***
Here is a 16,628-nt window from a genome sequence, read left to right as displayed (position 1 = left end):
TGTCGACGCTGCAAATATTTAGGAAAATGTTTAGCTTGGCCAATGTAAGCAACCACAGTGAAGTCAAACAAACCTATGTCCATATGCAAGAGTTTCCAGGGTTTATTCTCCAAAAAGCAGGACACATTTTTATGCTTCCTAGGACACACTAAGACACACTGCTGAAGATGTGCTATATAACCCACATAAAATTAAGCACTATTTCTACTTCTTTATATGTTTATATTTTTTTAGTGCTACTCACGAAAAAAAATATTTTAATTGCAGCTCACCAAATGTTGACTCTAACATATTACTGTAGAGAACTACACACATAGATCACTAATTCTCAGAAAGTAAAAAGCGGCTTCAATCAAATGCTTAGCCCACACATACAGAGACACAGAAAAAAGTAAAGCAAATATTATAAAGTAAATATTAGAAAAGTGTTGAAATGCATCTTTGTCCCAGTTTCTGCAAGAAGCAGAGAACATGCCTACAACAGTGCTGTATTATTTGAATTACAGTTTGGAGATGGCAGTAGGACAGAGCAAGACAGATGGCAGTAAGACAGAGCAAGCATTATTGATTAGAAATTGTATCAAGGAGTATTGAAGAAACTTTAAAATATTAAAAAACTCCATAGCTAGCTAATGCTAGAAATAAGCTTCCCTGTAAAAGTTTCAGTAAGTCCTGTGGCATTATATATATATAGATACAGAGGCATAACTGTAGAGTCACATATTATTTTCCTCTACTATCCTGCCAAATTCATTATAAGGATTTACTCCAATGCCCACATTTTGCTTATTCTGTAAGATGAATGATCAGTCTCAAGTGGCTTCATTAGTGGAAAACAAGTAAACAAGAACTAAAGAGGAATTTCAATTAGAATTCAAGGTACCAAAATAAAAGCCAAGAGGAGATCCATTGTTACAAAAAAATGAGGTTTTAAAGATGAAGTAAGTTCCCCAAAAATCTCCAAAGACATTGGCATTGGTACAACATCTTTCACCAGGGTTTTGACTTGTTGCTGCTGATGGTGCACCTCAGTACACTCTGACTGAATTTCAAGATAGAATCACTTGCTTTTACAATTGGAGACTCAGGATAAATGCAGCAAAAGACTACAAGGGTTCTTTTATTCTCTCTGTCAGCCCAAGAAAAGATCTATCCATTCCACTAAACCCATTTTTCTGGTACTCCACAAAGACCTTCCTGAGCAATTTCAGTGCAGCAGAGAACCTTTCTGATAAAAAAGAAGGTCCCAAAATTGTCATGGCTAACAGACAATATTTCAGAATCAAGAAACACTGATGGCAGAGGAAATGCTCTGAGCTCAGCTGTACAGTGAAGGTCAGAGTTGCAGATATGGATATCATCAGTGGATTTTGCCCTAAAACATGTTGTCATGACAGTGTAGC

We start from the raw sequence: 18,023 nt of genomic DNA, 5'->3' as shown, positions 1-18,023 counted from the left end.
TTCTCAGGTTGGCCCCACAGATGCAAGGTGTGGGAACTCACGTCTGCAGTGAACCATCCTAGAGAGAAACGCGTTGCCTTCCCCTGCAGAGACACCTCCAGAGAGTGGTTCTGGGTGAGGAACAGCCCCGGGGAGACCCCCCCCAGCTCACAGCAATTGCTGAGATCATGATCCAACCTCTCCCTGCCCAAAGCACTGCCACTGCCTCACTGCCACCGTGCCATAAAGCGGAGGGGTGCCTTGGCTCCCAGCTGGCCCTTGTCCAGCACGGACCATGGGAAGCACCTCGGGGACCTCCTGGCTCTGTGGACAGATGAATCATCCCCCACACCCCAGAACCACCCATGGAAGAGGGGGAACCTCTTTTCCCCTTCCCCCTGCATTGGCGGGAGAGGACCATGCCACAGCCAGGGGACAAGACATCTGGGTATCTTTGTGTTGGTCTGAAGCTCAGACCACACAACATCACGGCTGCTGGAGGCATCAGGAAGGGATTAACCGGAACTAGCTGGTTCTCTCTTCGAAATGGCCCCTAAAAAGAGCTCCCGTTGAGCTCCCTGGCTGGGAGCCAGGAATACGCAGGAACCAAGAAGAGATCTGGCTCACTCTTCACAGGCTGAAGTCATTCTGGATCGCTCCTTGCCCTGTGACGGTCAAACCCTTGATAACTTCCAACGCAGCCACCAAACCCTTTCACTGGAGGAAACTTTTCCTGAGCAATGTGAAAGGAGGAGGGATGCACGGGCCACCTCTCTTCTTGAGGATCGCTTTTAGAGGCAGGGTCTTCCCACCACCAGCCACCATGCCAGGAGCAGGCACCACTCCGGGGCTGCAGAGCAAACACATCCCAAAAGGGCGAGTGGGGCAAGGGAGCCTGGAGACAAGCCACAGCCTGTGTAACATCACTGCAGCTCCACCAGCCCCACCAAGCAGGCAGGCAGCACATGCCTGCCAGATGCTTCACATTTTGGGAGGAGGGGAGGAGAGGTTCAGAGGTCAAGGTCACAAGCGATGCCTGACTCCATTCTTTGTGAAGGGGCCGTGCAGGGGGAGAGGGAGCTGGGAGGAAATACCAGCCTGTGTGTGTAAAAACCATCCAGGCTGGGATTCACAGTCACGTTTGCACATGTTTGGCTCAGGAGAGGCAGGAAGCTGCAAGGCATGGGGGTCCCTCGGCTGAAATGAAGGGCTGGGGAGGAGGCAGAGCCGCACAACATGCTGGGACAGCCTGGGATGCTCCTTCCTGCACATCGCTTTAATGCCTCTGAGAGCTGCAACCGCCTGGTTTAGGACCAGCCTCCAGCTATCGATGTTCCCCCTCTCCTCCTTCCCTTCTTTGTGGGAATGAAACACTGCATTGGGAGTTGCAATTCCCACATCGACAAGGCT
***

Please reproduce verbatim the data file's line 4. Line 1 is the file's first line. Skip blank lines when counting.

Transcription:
TTCTCAGGTTGGCCCCACAGATGCAAGGTGTGGGAACTCACGTCTGCAGTGAACCATCCTAGAGAGAAACGCGTTGCCTTCCCCTGCAGAGACACCTCCAGAGAGTGGTTCTGGGTGAGGAACAGCCCCGGGGAGACCCCCCCCAGCTCACAGCAATTGCTGAGATCATGATCCAACCTCTCCCTGCCCAAAGCACTGCCACTGCCTCACTGCCACCGTGCCATAAAGCGGAGGGGTGCCTTGGCTCCCAGCTGGCCCTTGTCCAGCACGGACCATGGGAAGCACCTCGGGGACCTCCTGGCTCTGTGGACAGATGAATCATCCCCCACACCCCAGAACCACCCATGGAAGAGGGGGAACCTCTTTTCCCCTTCCCCCTGCATTGGCGGGAGAGGACCATGCCACAGCCAGGGGACAAGACATCTGGGTATCTTTGTGTTGGTCTGAAGCTCAGACCACACAACATCACGGCTGCTGGAGGCATCAGGAAGGGATTAACCGGAACTAGCTGGTTCTCTCTTCGAAATGGCCCCTAAAAAGAGCTCCCGTTGAGCTCCCTGGCTGGGAGCCAGGAATACGCAGGAACCAAGAAGAGATCTGGCTCACTCTTCACAGGCTGAAGTCATTCTGGATCGCTCCTTGCCCTGTGACGGTCAAACCCTTGATAACTTCCAACGCAGCCACCAAACCCTTTCACTGGAGGAAACTTTTCCTGAGCAATGTGAAAGGAGGAGGGATGCACGGGCCACCTCTCTTCTTGAGGATCGCTTTTAGAGGCAGGGTCTTCCCACCACCAGCCACCATGCCAGGAGCAGGCACCACTCCGGGGCTGCAGAGCAAACACATCCCAAAAGGGCGAGTGGGGCAAGGGAGCCTGGAGACAAGCCACAGCCTGTGTAACATCACTGCAGCTCCACCAGCCCCACCAAGCAGGCAGGCAGCACATGCCTGCCAGATGCTTCACATTTTGGGAGGAGGGGAGGAGAGGTTCAGAGGTCAAGGTCACAAGCGATGCCTGACTCCATTCTTTGTGAAGGGGCCGTGCAGGGGGAGAGGGAGCTGGGAGGAAATACCAGCCTGTGTGTGTAAAAACCATCCAGGCTGGGATTCACAGTCACGTTTGCACATGTTTGGCTCAGGAGAGGCAGGAAGCTGCAAGGCATGGGGGTCCCTCGGCTGAAATGAAGGGCTGGGGAGGAGGCAGAGCCGCACAACATGCTGGGACAGCCTGGGATGCTCCTTCCTGCACATCGCTTTAATGCCTCTGAGAGCTGCAACCGCCTGGTTTAGGACCAGCCTCCAGCTATCGATGTTCCCCCTCTCCTCCTTCCCTTCTTTGTGGGAATGAAACACTGCATTGGGAGTTGCAATTCCCACATCGACAAGGCT